Newsgroups: alt.revisionism Followup-To: alt.revisionism Subject: Life and Fall of Wlodowa: Nearly a Legend Summary: from the Yizkor book of Wlodawa Organization: The Nizkor Project (CANADA) Keywords: Wlodowa Archive/File: places/poland/wlodawa/wlodawa.017 Last-modified: 1993/03/24 The Life and Fall of Wlodawa and Surroundings Translated by Shoshana Leszczynski (Transcribed by Ken McVay, firstname.lastname@example.org) [Please refer to Wlodawa.001 for transcription comments] NEARLY A LEGEND Misha Lew We the organisation of the survivors of Wlodlowa in Israel, together with the survivors of the death camp Sobibor, declare herewith our recognition and our thankfulness to the Jewish Russian officer Alexander Zerski the courageous hero, the organizer of the revolt in Sobibor, and his three friends of the mutiny survived: Arkadi Weispapir, Simion Rosenfeld and Ipis Litbonowski. God bless also the memory of those who fell in the battle during the revolt! In this death camp, 6-8 km away from Wlodowa, all the Jews of the town and its surroundings were suffocated and burnt. Thank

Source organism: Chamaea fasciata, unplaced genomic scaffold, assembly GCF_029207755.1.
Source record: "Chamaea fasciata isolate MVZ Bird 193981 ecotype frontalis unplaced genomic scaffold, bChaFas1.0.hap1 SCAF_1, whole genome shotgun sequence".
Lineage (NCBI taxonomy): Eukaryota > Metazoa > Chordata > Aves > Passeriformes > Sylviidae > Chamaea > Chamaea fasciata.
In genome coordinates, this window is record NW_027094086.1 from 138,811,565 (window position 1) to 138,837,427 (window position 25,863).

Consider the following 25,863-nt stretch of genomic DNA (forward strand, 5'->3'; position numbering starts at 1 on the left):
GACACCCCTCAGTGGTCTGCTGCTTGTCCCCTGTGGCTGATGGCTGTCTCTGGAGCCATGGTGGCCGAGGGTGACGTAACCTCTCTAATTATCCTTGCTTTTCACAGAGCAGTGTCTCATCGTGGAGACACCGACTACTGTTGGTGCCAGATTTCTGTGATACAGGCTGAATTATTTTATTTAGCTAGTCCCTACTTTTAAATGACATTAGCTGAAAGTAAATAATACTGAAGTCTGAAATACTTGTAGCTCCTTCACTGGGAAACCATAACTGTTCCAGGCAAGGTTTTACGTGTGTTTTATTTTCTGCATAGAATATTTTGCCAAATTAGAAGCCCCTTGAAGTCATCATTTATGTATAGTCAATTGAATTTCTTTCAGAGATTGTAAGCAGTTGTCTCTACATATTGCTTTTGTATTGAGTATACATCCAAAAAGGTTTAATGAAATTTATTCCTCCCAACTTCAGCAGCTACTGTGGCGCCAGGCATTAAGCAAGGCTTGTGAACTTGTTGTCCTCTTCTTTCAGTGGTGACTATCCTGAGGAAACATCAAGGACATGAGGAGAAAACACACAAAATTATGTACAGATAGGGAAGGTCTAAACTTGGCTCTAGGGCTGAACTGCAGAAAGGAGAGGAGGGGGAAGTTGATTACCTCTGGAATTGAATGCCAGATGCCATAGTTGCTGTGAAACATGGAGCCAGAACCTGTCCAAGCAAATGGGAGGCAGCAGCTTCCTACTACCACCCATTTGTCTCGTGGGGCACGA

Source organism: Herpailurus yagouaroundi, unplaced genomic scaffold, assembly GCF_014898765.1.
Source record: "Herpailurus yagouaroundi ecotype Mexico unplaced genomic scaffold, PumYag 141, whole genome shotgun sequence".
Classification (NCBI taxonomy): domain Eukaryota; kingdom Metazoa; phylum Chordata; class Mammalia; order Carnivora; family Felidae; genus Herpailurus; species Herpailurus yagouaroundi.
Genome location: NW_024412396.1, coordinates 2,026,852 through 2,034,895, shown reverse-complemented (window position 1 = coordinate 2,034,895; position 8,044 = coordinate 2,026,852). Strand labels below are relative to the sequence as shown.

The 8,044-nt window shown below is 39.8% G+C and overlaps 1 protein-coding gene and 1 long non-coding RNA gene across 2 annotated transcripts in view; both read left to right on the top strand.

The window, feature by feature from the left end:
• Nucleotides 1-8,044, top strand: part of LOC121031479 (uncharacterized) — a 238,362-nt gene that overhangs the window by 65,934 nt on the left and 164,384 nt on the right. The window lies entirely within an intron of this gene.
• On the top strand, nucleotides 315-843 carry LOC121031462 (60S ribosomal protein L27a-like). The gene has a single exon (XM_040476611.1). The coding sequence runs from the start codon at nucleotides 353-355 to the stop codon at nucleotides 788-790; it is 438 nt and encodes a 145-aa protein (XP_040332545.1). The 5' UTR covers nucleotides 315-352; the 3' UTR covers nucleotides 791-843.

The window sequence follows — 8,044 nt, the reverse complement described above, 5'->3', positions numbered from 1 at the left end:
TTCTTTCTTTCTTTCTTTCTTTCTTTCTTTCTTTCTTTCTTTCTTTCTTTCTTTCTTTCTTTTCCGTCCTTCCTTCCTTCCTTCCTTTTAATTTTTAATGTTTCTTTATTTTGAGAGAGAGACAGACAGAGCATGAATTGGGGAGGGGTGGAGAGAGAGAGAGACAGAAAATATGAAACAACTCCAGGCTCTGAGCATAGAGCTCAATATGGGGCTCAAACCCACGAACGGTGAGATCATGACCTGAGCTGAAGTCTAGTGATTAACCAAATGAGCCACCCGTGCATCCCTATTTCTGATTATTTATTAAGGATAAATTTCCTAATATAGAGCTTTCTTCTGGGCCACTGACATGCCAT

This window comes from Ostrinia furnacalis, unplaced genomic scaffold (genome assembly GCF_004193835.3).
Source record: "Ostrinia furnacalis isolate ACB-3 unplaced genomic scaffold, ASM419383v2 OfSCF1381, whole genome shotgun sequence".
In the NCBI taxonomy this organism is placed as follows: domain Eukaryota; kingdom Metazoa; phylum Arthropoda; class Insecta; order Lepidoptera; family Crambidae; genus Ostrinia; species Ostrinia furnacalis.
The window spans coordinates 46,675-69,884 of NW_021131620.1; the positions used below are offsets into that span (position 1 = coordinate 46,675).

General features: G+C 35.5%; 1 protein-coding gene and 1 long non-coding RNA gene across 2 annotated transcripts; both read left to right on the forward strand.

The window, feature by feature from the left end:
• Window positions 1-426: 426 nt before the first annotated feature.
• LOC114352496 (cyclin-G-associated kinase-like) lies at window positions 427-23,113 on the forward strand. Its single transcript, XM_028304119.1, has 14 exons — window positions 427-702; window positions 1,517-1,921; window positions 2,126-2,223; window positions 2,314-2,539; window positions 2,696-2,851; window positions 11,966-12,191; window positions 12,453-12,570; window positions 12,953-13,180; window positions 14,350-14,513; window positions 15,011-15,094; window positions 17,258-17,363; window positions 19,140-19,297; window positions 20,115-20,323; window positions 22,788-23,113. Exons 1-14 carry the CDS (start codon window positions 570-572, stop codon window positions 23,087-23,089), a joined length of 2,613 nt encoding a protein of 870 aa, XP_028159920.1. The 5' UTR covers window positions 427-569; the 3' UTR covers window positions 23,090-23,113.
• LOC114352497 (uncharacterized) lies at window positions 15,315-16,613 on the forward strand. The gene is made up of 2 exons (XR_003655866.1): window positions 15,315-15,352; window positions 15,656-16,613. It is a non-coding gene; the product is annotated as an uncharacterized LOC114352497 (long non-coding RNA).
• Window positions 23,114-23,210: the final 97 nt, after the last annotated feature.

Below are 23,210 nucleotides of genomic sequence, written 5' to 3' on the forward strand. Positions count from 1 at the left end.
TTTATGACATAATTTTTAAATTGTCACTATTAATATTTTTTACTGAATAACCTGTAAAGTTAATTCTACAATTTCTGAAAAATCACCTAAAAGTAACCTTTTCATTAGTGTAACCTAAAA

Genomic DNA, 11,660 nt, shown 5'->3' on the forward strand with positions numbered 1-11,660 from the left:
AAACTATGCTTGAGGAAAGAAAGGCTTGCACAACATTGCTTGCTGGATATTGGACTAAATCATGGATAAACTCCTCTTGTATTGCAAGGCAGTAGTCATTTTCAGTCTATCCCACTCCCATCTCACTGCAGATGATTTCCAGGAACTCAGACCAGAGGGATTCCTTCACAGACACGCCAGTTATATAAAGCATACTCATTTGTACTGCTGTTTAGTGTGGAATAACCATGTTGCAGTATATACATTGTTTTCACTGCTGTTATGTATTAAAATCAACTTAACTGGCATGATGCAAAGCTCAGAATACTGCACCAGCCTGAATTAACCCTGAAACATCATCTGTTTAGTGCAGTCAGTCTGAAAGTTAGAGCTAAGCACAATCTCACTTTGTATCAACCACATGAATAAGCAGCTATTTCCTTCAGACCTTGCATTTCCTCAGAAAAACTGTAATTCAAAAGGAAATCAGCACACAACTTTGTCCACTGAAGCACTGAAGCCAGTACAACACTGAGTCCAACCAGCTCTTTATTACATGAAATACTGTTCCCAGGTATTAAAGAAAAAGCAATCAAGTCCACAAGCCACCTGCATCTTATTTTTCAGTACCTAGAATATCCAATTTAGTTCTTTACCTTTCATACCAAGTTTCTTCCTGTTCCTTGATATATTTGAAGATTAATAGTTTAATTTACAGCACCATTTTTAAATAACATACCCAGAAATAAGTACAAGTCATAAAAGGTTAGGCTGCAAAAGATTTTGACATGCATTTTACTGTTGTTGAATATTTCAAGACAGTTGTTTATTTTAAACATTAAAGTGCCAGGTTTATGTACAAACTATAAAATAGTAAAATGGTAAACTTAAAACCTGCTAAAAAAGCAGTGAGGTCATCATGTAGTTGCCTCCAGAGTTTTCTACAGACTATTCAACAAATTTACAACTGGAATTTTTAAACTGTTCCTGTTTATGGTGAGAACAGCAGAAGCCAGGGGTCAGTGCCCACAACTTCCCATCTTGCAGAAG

to the heroism of the organizer and participants of the revolt the honour of the Jews was saved and their revolt against the forces of their torturers marks the courage and heroism of the Jews. May the shortened fragments of the essay of Misha Lew about the four heroes and the description of the course of the battle, that we bring on our memory book, be a document for the generations of the Jewish history. Alexander Kazarski, Lieutenant of the Soviet army, captured by the German army near Viasma in the year 1941. Arkadi Weispapir, was imprisoned near Lazernigow. Simion Rosenfeld, not yet l9 years old bombed together with Soviet soldiers vans loaded with weapons, he was wounded and was imprisoned near the border. Ipis Litwinowski was also wounded and captured. For two years they were dragged from one camp to the other until they arrived to Minsk. There they were shut up in a cellar together with the other Jewish prisoners. Every day corpses were taken out of the cellar and the guard would ask: "Do we have still to wait a long until all of you die?" and a voice always answered: "Yes you will have to wait a long time!" Together with them was a Jewish Communist from Poland, Shlomo Leitmann and someone from Sowjet Union, Boris Zibolski. On September l9, all those were taken away from Minsk who declared that they were craftsmen, carpenters, constructors and others. They were loaded on 25 wagons, always 70 in a wagon. For 4 days and nights the train crawled to Sobibor. During this time they did not taste a slice of bread or a drop of water. The Oberscharfu"hrer ordered the craftsmen without family to leave. Among those Pazarski Leitmann, Rosenfeld, Weispapir, Litwinowski, Schubejew and others descended. They were led to a enclosed area with barbed wire, where the people of the camp were arranging logs of wood. Suddenly it became so difficult so breathe that one nearly could suffocate. In the area of about half a kilometer a dense smoke dispersed and you could see flames of fire and a terrible noise was heard: Hundreds of geese were making noise. When they were already in the barrack someone entered and told them to stand with their backs to the train. He asked: "From where are the Jews coming?" "From Minsk". He was answered and was also asked why nobody had answered their greeting. "This is an order because not all the people of our train have been burnt yet. You were left to finish the northern camp". That same evening they learnt that the camp was built according to the order of Himmler. this plan was worked out by the SS-engineer Tomol. The supervision of the construction was in the hands of the chief supervisor of the death camp Holdheimer and the engineer Maser. Himmler himself visited the camp in July 1943, and after his visit they started to burn 15,000 Jews per day. Sobibor consisted of three camps actually. In the first the workshops of the shoemakers, tailors, carpenters and two officer domiciles were situated. From there was a passageway to the second camp, there the belongings of those who were moved over to the third camp through the "Himmelsstrasse" (sky street) were classified and packed. There already half a million Jews were exterminated. 1500-20000 Jews a day arrived to Sobibor from Poland, Czechoslowakia, Holland, France, Austria and others countries. From the Sovjet Union this was the first train. Baruch who had already been in the camp for a year and a half told us: "In the spring a couple tried to escape. They were seized and killed together with another 150 people. Two communists who worked with some of the camp inhabitants in town, suffocated the guard and escaped, the others were brought back and shot, But Pazarski acted towards him with suspicion. In the northern camp there was work for a month only. On the same day 25 men who had approached were beaten. They were beaten with a whip coated with rubber and the one being hit had to count in a loud voice and if he made a mistake the beating started from the beginning again. The next day 25 others were beaten. On the third day Franz, the camp leader shot the cook because he did not succeed in distributing the water soup within the time alotted to him, 10 minutes. On the fourth day Pazarski was lucky and escaped from sure death. He stood with other camp inhabitants and was cutting woodblocks with an unsharpened axe. His working partner a Dutch notary, was cleaning his glasses and was contemplating how to cut the block Franz approached him and with all his strength struck his head. The glasses of the Dutchman fell down and broke into thousand pieces, strewn with blood he started hacking with his axe on the tree and Franz was hacking on his head with his stick until he collapsed on the earth drawning in his blood. Pazarski stood looking on both until his glance met with the glance of the murderer and this one shouted: "Russ, komm her (Russian come here!)" Baserski, the Kapo told him that the Oberscharfu"hrer gave him 5 minutes to cut the piece of wood and he would get a pack of cigarettes and if not, he would be beaten until death. Alexander spread out his legs rubbed his hands, lifted the axe and turned his head towards the German, who had drawn his gun and quickly put it back. After four and a half minutes the block was cut. When he gave him the cigarette he refused to accept them: "I do not smoke" -- he said. Franz said something to the Kapo and he went and returned with bread and a package of margarine. This Pazarski refused to accept: "I am not hungry", he said. And, oh, wonder, the Oberscharfu"hrer put his gun back into his case and went away. In the course of the time Baruch gained the trust of Pazarski and one day he told Baruch about the underground group existing in the camp to which the following belonged. Leon Feldhendler, who worked together with Baruch in the second camp, the manager of the tailor workshops, Jusek the shoemaker Jacob and the carpenter Janek. "Do you know in which places the field is mined?" Alexander asked him. "Yes", answered Baruch, "it is like a chessboard for me, I myself dug the holes for the mines." Afterwards Baruch was brought to the women's camp where he was introduced to some girls and one of them Lioka who was breeding rabbits told him that from her place of work she could see through cracks in the wood, how about 300 geese where moved to the third camp and behind the geese followed for hours black naked people. They were driven to the brick structure then passed through the metal gate, then the Disel was operated, infusing the poison into the cells. Pazarski and Leitmann came frequently to the locksmiths and the smith. Once they met Basatzki there. Leitmann pulled Alexander away: "let's go! "go alone", said the Kapo, "I have to clear something up with Sasha". After Leitmann had gone Basatzki said: "You are not careful at all. The event with Franz, your frequent visits in the women's camp. You think I do not understand that Loika is nothing but an excuse. Your right hand is Leitmann. I only want to tell you, if I were a dog I would have handed you over long since, but I understand that I too will be burnt, they don't want to leave witnesses." "It's good that you understand. But why do you tell me all this? Sasha why should we loose time in vain? remember that together with us you can gain a lot. Let us join you: Me and the Kapo Zapik from the train headquarters, of the Kapo Schmidt I myself am afraid. Think it over and the sooner the better for all of us." On October 12th in the evening not only the Fashists but also the Russian prisoners were standing on guard: Arkadi Weispapir inspected the ground and Simion Rosenfeld did not stop watching the gate. They had received the order to announce immediately if they had seen something suspicious. But they did not know that when the guard beat 9 times with his ironstick on the railway. nine people gathered in the carpenterworkship to discuss whether to invite a tenth man or not. What would have Arkadi Weispapir said if he had known that this tenth was the Kapo Basetzki. Sasha sent for Basetzki and when he appeared he said: "We are starting with consultations. "What, Sasha, you want to try me or to warn me?" "There is no time for reproaches now, you are really ought to be judged and nevertheless we are entrusting you with lives of 600 Jews, and why should we warn you? You know yourself quite well what is expecting you if you betray us." The next morning Basetzki came to the carpentery workshop and shouted at Janek that the doors in Kasrektin do not close and open as they should. "How should I know this?" Janek replied, "I never go there". "You always have an excuse ready. Give me someone from the workers and I will bring him there". The labourer who took the tool-box was naturally Pazarski, He acted as if he tried out the locks in the empty rooms of Kasrektin, closed the doors and quickly opened the closets and saw for himself that the gun magazines and the girdles were empty. In the afternoon he and Shlomo ascended up the loft observing for a long time the forest to the right of the gate. They decided to cut the barbed wire next to the officer's house, they knew that the mines around it were only warning mines and it was possible to explode them with stones they had long since prepared... Ready was also the dry sand to throw into the eyes of the guards. On the loft it was also finally decided what everyone had to do the next day, Thursday, October 14th, at 4.00 o'clock in the afternoon when the officers would come to try on their suits. Everything had to be ready until 5.00 o'clock, the hour of the roll-call. Tonight 70 men had to be equipped with arms, sharp knives and axes that the locksmiths and smiths had secretly prepared for them. "Rest a little bit, Sasha," "Immediately, but I am contemplating the advise I am going to propose to Finkewitz, who will lead the line, after all he is a lieutenant in the army and experienced." "Don't dare, he is frightened". A few days ago I hinted to him that he has to do something -- he answered that he would not participate in adventures". "Perhaps he does not trust you?" "Nonsense, in Minsk he had already said: "Under Pilsudski it was still possible to be a Communist but under Hitler it is impossible". Very rarely has this region experienced in October such a warm and beautiful day. Basetzki burst out coarsely and let to the rubber hose run freely in his hands. The supervisor Greischutz called him and gave him a package of cigarettes for his nice work. Basarski went with 7 men to the little carpentery workshop. From there you could look at the first camp hand as if it were on the palm of your hand. The head of the great workshop was Lettmann that day and not Janek. With him there were 20 men of the Red Army and under their shirts there were hammers and knives. At 3.30 o'clock Basetzki had to lead Zibolski and two others to the second camp and to kill the four Faschists there. But at 2.00 o'clock an SS-man came and ordered Basetzki and three others to come with him. Bazarski's face was bathed in cold sweat... He went to the great workshop of the carpenters and told Janek and the Kapo Zepik to go and see where they were being led. They were only taken to arrange the wood logs in the northern camp. Bazarski called Zibulski and told him: "Zapek will bring you to the second camp". "This does not come into account!" Shouted Sapek, "without a permit I am not allowed to go there. We have to postpone everything to tomorrow". "What, you refuse?" Zibulski answered: "Everything will be alright". The Germans officers were told to come at a fixed time for the try-on of the suits or boots. The executioner Neumann had to be the first to come to the workshop of the tailors. At 4.00 o'clock. He came ridding 20 minutes before the time. The main tailor Jusek and the "Tailors" Shubajew and Rosenfeld asked him to take off the coat. He took off the coat together with the girdle and the gun and put it on the table. "Please" gave him Jusek a new coat, please turn to the light." At the same moment Rosenfeld seized the weapon of Neumann Schubajew took I he axe which was hidden near to the table... The corpse they covered with rags and the blood stains with sand they disper ed on them. Schubajew went to Bazarski to tell him the news. At 4.05 o'clock came to take his boots the responsible for the "Himmelstrasse" the Vicehead of the camp, Go"ttinger. He was killed by Arkadi Weispapir. At 4.10 o'clock the head of the Police Greischutz opened the door, he opened and fell down on the earth... he was killed by Simion. From far the SS-man Gaulstick was seen going to the second camp, of which Bazarski did not know what was going on. Leitmann came towards him: "Mister officer, we were ordered to finish the bed planks and we don't have exact instructions, the carpenters don't do anything, perhaps you come in for a moment". Shlomo made the way free for him to the beds and from the first hit he was dead. At 4.20 Zibulski came to Bazarski and told him: "The four officers are dead their weapons taken, the telephone connection cut. The leaders Or the second camp are now Lion and Baruch." To the courtyard came some tinsmiths with zinc cones in their hands and brought 6 German guns with bullets. At 4.30 Basetzki returned with his group and told that the smith from Lodz Henrik Hengel had killed on the lamp shade with an iron bar the Unterscharfu"hrer Beckman and had taken his machine gun. It was time to give the sign for the general action but Bazarski is waiting. Franz the supervisor of the camps is still living. It was promised that he would come to the little carpenter workshop to see the new closets. Why did not he come? Nevertheless they had to start. Bazarski told Basetski to give the sign and to stand them all in a line. In the first line stood 70 war prisoners of the Russian war who had to attack the weapon storehouse. Lion brought from the second camp 150 men. It became noisy, crowded and everyone guessed that something was going on and wanted to be near to the gate. At the same moment appeared like from the earth the supervisor of the guards. He did not understand what this noise meant before the roll-on and his whip started to work at its right and at its left. He succeeded in standing up all in lines of 5. And he turned around and saw that not only Basetzki as usual was going after him but also other camp inhabitants. "Look Kapo that they should stand immediately." He shouted and drew out his gun. Rosenfeld and some others drew their axes. It was now impossible to stop the mass. And suddenly Bazarski's order was heard: "Friends to the house of the officers to cut off the wires!" Now those in the watch towers understood that there is something going on and opened the fire. Pinkewitz and others werc running to the main gate. But they did not reach the forest, they were bombed on the mines. The Russian prisoners with Bazarski ran to the weaponmagazine, but the fireshots laid them down on the ground. Also the Faschists set off for the storehouse. The uprising had only a few rifles and guns, but nevertheless they were enough to force the Germans to creep on four, but not enough to conquer a weapon storehouse. Bazarski saw Franz arriving almost at the gate of the storehouse and when he tried to get up, he shot him. "One after one to the house of the officers". Bazarski ordered, "Tear the wires and quickly to the forest". He himself would remain with some men with arms in order to prevent the enemy from pursuing the unarmed rebels. "Commander" someone addressed him, "it is time to withdraw". "Commander" his heart fluttered, it was the first time in 2 years he was thus addressed, although he was still in the death camp he was no longer its inhabitant. He stood at the edge of the forest to get a breath of fresh air and he saw some more people running. Bullets whistling, fell one here, another tread on a mine, and there fell a woman who was already near to the forest. They were going one after the other, at the head Bazarski, after him Zibulski and the last Weispapir. To leave the forst was like to abandon a fortress, behind which was on open field with a moat full of water. Weispapir had heard something and one transmitted to the next -- "Beware". There is still someone here. They heard Kaukasian -- it was Schubejew with his group. All had already passed to the second bank of the moat and again the forest is spread out before them only Bazarski is sad. Schubejew had told kin that Leitmann is seriously wounded. Schlomo, Leon and Baruch had to find the Polish partisans, now he was Iying on the stretcher seriously wounded. Who could tell if he'd live until the morning. Pazarski was walking and thinking of those days when he had been together with Leitmann and he had never realized how he loved him. It was enough that Leitmann would lay down his head and Bazarski would know that he could not live without him. Shlomo sent his last farewell and thanks with Schubejew... whom had he to thank first if not Shlomo that they were free now. Bazarski would never forget him. But to further entertain sentimental thoughts he was not allowed he had to take care of 60 men following him. He knew that it would be difficult to hide with such a great group and impossible to escape without it being realized. A rustle -- and all held their breaths, again silence. Good that it had been a false alarm. They continued and there a women was crying: "Moishe, wo bist du?" (Moshe where are you). True no one heard Moshe's answer, but it seem- ed as if her voice did not spread only in the forest, but "Moishe, wo bist du?" she cried again. What were they to do? To send her away? Shlomo would have shaken his head: "No!" The scouts went, returned announcing: "Sparse woods, field, railway. What should we do? Should we stay in the forest? Here they would certainly look for us. They crept to the railway and hid between the bushes. Lucky for them, the wind did not disperse the clouds and a dull thin drizzle trickled since the morning. Only in the afternoon some planes were to be seen. And from the surrounding forests shots and the barking of dogs were heard, the Germans and the police were searching there. At night they crept across the railway and they continued. In the forest they met other escapers from Sobibor. "Are you going to the Bug?", Return, it is full of Germans there". Bazarski and 8 others decided not to deviate from their course. In a little cave in the forest all gathered for the last time. Bazarski said: "Friends, we will divide into 6 groups, I wish you all a good journey succeed and revenge~" They hugged him, kissed him and whispered: "Many thanks to you, Sasha, we will never forget you." After 4 days 9 men sneaked into a yard of a farm and they waited some hours until the evening. Alexander knocked at the window. Someone moved the curtain and the door was opened. Bazarski, Zibulski, Schubejew and Weispapir entered. The rest stood outside guarding. Here in thc farm far from the border of Poland and White Russia you heard that there in Chelm or Maidanek a miracle had taken place. "They say" -- said the farmer -- "that from the ovens where the Fashists were burning people, the dead-living had suddenly started to jump seizing the Germans at their necks, suffocating them. They say that not far was situated a division of Germans who at first grabbed their guns and then threw them away from fear and escaped." "Help us to cross the Bug", whispered Bazarski. The owner adjusted the wick of the burner covered the window with a coverr and said: God himself helps you, how can I refuse?" addressed his children: "Adja, serve to eat and you Tadek, slip into your boots and prepare for the journey". In the night of October 20th, they already stepped on earth of White Russia. And after 2 days not far from Brisk they met the first partisans. 8 men were accepted in the Kotowski division. Bazarski went to another camp called Shazar, because there he was promised to be put with a group of saboteurs who were due to bomb a train. Boris Zibulski and Alexander Schubejew fell as heroes. Alexander Bazarski and Arkadi Weispapir succeeded in joining the Red Army. The red ribbons on their hats were changed into stars and again battles. At the end of August Bazarski was seriously wounded and Waispapir rushed to the West. Bazarski did not cease to inquire of the fate of his friends the rebels, during the 4 months that he stayed in the division hospital and later as a citizen in Rostow. He learnt that on the same evening they escaped, the Germans sounded the alarm. And on October 16, a special division of excavators arrived and exploded down all the buildings and guard towers. They pulled out the pillars of the barbed wire loaded them on vans and together with the bulldozers that had excavated the pits for the ashes of the burnt, took them away. They also took the transport of wagons on which there were still corpses and the disel-engines that had operated the flow of the nitrogen. They even killed the geese and the rabbits. Many of the escapers were captured, others escaped to the partisans. Jaftim, Litwinowski was at the first in the division of a Polish partisan division. Afterwards he met in the woods of Skoporodniza a group of Russian soldiers, who also had escaped from German camps. Their leader was Fiodor Kawakiow. Together they joined the famous partisan union under the leadership of Fiodorow, a hero who had distinguished himself twice in the Sowjet Union. Simion Rosenfeld felt sharp pains in his right leg, an hour after they had escaped from the camp. He and two young boys, the brothers Monik and Jusek, left the group and went southward to the woods of Sawin. They were told that there too a partisan camp existed. They wandered for two weeks in the forest until, near the Janow farm, they found an extinguished fire on which stood a big rounded pot covered with leaves in which were found boiled peas. Obviously someone was there. 100 meters away they found an excavation where 5 people lived who had come 10 days before from Sobibor, and 3 Jews from Czechoslowakia (Schnabel, Karnischauer, Silbermann) who had escaped from another camp. At the end of December the first snow fell. With the snow there came an armed group of "AKA" of 6 men who did not succeed in entering the ditch in time, 5 were killed (one escaped). from the grenade which was thrown into the ditch another one was killed and they started pulling the boards of the ditch. Rosenfeld tied up the 3 gun bullets he had in his pocket and laid them on a board under them he put a burning candle, the bullets exploded and caused the murderer to flee. 4 people remained in the ditch. They had heen hiding for 7 weeks and then they moved to farm of friends between Lublin and Chelm. In the second half of July 1944, the Red Army liberated Chelm. The wound of Rosenfeld had not yet healed but he went to the Sovjet General and demanded: "Sent me immediately to the front". In the region of Lodz -- a soldier, at Posen -- a sergeant and again wounded in his right leg and in his right hand, and back to Lodz in the hospital. But this time not for long. When the Reichstag was burning enclosed by smoke, stood man, like thousands others, at the walls and moved for a moment the machine gun to his left hand. This was Simion Rosenfeld not yet 23 years old who had already white hair and a wrinkled forehead. In a splitter he inscribed -- Baranowitz--Sobibor--Berlin.